Sunday, December 17, 2006

"Two Views of a Cadaver Room"

"The Triumph of Death" by Pieter Bruegel the Elder (c. 1562)

Reading poetry is like "emotional eating" for me. When I am stressed, unhappy, or frustrated...I compulsively "self-medicate" myself with poetry.

This particular poem by Sylvia Plath currently escapes my full understanding. The poem is divided into two parts, and the second part is even more disorienting because it suddenly addresses an old Flemish painting by Bruegel. The connection between death and romantic passion can be seen holding the two parts together, but the final meaning still eludes me.

Two Views Of A Cadaver Room by Sylvia Plath

The day she visited the dissecting room
They had four men laid out, black as burnt turkey,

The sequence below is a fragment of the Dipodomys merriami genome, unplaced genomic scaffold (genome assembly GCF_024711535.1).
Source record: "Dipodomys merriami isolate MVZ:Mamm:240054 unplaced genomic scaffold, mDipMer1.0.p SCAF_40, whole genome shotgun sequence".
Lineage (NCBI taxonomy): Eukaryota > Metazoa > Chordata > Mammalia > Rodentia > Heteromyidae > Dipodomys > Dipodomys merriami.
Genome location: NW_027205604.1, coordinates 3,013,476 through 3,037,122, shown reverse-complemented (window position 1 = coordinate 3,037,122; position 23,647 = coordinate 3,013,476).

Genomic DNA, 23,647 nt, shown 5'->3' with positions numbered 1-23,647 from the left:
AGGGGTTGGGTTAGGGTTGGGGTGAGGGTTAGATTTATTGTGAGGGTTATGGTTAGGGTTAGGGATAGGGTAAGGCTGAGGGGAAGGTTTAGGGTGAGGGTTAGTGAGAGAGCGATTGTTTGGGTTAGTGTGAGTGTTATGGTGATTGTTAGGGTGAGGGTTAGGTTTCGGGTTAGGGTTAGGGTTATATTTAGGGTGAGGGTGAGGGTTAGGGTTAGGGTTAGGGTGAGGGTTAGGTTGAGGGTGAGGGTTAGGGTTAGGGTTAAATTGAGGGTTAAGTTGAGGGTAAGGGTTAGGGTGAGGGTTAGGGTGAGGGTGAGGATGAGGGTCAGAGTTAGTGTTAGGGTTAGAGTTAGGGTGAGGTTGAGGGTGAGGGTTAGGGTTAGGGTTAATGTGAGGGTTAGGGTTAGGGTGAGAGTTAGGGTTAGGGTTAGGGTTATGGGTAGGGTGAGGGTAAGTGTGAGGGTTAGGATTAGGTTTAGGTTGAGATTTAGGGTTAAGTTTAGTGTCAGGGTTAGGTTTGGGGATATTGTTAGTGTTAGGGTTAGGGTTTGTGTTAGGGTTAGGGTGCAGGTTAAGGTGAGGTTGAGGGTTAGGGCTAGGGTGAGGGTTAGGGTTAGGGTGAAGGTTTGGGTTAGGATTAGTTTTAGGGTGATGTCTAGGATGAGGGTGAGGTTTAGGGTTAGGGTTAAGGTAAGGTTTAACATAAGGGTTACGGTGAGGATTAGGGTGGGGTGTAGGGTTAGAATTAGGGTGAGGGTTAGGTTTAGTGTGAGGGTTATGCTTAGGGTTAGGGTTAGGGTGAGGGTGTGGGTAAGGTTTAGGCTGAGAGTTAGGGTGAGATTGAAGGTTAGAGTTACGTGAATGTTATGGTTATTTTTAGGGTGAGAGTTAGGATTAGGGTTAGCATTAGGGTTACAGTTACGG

Already half unstrung. A vinegary fume
Of the death vats clung to them;
The white-smocked boys started working.
The head of his cadaver had caved in,
And she could scarcely make out anything
In that rubble of skull plates and old leather.
A sallow piece of string held it together.

In their jars the snail-nosed babies moon and glow.
He hands her the cut-out heart like a cracked heirloom.

In Brueghel's panorama of smoke and slaughter
Two people only are blind to the carrion army:
He, afloat in the sea of her blue satin
Skirts, sings in the direction
Of her bare shoulder, while she bends,
Finger a leaflet of music, over him,
Both of them deaf to the fiddle in the hands
Of the death's-head shadowing their song.
These Flemish lovers flourish; not for long.

Yet desolation, stalled in paint, spares the little country
Foolish, delicate, in the lower right hand corner.

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